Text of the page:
I have always loved airports. The weird way that time is suspended. The only time in my life when I feel fully capable of relaxing is on a plane or waiting for one. There is no reason to check texts or email, there is nothing to be done except sit tight for a few hours. Sometimes, even, you can't leave your seat or turn on any electronic devices for a good twenty to thirty minutes. It's blissful.
Aboard a flight is the one time I don't feel the need to be self-improving. I'm all about self-improvement: saving money, saving time, having healthier habits and thought processes, etc. etc. etc ad nauseum.
Right now, we're sitting in an airport lounge awaiting our flight from Dallas to Cancun having spent the last three days in New Mexico. Which was lovely. I have spent all of my adult life living on the east coast of the US, and things like deserts and mountains and coyotes (which are incredibly wee, bee-tee-dubs) are delightfully exotic. Native American accents sound vaguely Midwestern to my Yankee eardrums, and everything comes with either red or green chiles. There is no option for no chiles- that would be silly. Your choices are: red, green, or starve.
I like green.
In the past year since my boyfriend moved overseas and we began an Xtreme Long Distance Relationship spanning 7,500 miles, I have spent more time in airports than I have in my entire life. It seems like our lives are on some weird new calendar where we spend 2-3 months living day to day with jobs and microwave lunches and late meetings and laundry and gym bags; apart from one another, and then weeks at a time measuring layovers, time changes, boarding times, checked baggage, missed connections, and currency exchanges. From a distance, it feels surreal. From my standpoint, it just feels like part of my "new normal". The wanderlust part of me is ecstatic. The controlling part of me is stressed and exhausted. But this is life, for now.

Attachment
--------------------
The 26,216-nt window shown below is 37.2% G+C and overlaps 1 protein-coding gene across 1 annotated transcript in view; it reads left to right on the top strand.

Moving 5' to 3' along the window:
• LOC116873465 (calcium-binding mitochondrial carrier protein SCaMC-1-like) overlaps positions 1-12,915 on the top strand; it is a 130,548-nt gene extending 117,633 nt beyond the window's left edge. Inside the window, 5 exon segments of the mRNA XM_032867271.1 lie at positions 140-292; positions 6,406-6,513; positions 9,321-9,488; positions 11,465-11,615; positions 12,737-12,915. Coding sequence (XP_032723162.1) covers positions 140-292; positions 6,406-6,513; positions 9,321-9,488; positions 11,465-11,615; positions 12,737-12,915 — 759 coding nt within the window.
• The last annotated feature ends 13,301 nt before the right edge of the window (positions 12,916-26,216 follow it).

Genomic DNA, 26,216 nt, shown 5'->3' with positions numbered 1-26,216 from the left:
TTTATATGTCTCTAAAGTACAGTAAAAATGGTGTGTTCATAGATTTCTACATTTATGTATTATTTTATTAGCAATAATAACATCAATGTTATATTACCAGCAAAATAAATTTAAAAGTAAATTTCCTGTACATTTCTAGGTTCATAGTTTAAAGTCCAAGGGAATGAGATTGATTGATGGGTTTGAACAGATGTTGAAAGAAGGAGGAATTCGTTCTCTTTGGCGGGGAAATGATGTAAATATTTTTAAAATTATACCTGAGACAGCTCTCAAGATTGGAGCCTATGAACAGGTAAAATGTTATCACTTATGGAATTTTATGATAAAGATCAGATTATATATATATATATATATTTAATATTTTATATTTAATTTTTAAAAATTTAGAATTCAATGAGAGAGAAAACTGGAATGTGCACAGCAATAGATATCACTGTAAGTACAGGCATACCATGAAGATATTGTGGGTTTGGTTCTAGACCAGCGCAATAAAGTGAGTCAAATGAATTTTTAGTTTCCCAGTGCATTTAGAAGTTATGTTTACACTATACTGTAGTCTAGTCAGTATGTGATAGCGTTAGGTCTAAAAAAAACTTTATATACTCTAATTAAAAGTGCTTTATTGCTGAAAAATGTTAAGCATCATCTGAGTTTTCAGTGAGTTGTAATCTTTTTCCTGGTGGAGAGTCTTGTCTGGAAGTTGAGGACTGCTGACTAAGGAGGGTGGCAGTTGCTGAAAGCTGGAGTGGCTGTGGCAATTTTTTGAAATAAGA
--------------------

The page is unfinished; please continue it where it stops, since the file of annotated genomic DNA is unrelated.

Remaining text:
We have two more hours before we can board our flight to Mexico for a 5 day vacation. As always, I fret about the suitcases making it to our final destination, that the shuttle will be there to pick us up at the airport, and that our reservation hasn't been lost. I worry about new climates and drinking the water and transferring currency. I check work emails and fret about the cats back at home. Once I get to the destination, Ill relax. And in the air, too. Because there's nothing you can do about any of it once you're buckled in - captain's orders - and on your way. Just read your book, wonder if anyone ever buys anything from Sky Mall magazine, and look at the ground below. That is your sphere of living at these moments. So small, so manageable.
Not that I'm complaining about any of it. It's just the way things are for us, right now.